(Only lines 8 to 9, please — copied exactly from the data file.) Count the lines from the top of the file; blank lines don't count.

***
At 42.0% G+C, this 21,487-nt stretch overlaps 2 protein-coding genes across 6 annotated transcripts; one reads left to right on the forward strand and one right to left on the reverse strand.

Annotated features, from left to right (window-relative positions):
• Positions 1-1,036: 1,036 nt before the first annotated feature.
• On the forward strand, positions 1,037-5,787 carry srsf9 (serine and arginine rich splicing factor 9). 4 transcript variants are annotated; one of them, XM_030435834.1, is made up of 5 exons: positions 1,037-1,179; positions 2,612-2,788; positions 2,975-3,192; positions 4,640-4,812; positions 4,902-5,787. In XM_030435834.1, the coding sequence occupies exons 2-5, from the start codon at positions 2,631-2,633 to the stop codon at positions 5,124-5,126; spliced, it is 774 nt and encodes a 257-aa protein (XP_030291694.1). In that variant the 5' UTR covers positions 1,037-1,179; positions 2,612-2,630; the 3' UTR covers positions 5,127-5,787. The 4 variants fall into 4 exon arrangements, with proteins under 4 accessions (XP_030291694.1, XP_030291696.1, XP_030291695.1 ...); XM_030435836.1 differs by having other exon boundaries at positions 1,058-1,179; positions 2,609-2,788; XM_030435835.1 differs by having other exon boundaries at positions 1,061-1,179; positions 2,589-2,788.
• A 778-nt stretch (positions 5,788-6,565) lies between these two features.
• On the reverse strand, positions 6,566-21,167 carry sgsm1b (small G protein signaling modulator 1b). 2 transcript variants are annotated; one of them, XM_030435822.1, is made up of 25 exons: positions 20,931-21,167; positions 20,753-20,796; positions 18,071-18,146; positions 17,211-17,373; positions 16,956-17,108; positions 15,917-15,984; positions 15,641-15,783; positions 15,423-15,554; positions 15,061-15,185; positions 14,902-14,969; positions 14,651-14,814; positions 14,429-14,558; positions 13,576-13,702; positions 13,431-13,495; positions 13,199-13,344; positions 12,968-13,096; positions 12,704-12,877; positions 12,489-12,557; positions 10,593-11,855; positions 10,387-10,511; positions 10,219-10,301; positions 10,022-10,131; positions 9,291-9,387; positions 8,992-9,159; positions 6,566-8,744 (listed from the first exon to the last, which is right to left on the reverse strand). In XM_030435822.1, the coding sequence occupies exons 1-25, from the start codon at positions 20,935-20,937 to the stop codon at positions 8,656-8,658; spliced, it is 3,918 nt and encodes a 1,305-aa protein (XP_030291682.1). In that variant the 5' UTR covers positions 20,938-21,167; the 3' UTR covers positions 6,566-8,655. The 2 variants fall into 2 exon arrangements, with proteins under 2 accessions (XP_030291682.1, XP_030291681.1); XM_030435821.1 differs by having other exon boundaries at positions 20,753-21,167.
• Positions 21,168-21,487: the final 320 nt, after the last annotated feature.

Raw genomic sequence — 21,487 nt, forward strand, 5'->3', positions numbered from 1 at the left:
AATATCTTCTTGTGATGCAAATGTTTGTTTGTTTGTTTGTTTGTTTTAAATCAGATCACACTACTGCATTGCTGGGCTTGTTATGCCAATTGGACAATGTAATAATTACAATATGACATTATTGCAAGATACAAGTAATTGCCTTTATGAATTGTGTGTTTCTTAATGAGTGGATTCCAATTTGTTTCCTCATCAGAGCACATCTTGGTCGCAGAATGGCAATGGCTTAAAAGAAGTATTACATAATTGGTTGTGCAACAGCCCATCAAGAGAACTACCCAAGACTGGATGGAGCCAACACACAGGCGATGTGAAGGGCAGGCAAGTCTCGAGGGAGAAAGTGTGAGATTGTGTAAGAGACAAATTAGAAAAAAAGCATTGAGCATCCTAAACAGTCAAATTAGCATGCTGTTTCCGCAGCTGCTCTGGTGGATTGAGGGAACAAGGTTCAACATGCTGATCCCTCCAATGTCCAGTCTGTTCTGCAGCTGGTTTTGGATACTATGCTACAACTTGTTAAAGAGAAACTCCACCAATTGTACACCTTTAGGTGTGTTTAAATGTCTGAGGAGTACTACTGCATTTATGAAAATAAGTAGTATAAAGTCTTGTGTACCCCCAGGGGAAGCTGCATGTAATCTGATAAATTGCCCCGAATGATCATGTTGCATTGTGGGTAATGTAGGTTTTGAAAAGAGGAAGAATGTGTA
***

Raw genomic sequence — 21,487 nt, forward strand, 5'->3', positions numbered from 1 at the left:
AATATCTTCTTGTGATGCAAATGTTTGTTTGTTTGTTTGTTTGTTTTAAATCAGATCACACTACTGCATTGCTGGGCTTGTTATGCCAATTGGACAATGTAATAATTACAATATGACATTATTGCAAGATACAAGTAATTGCCTTTATGAATTGTGTGTTTCTTAATGAGTGGATTCCAATTTGTTTCCTCATCAGAGCACATCTTGGTCGCAGAATGGCAATGGCTTAAAAGAAGTATTACATAATTGGTTGTGCAACAGCCCATCAAGAGAACTACCCAAGACTGGATGGAGCCAACACACAGGCGATGTGAAGGGCAGGCAAGTCTCGAGGGAGAAAGTGTGAGATTGTGTAAGAGACAAATTAGAAAAAAAGCATTGAGCATCCTAAACAGTCAAATTAGCATGCTGTTTCCGCAGCTGCTCTGGTGGATTGAGGGAACAAGGTTCAACATGCTGATCCCTCCAATGTCCAGTCTGTTCTGCAGCTGGTTTTGGATACTATGCTACAACTTGTTAAAGAGAAACTCCACCAATTGTACACCTTTAGGTGTGTTTAAATGTCTGAGGAGTACTACTGCATTTATGAAAATAAGTAGTATAAAGTCTTGTGTACCCCCAGGGGAAGCTGCATGTAATCTGATAAATTGCCCCGAATGATCATGTTGCATTGTGGGTAATGTAGGTTTTGAAAAGAGGAAGAATGTGTA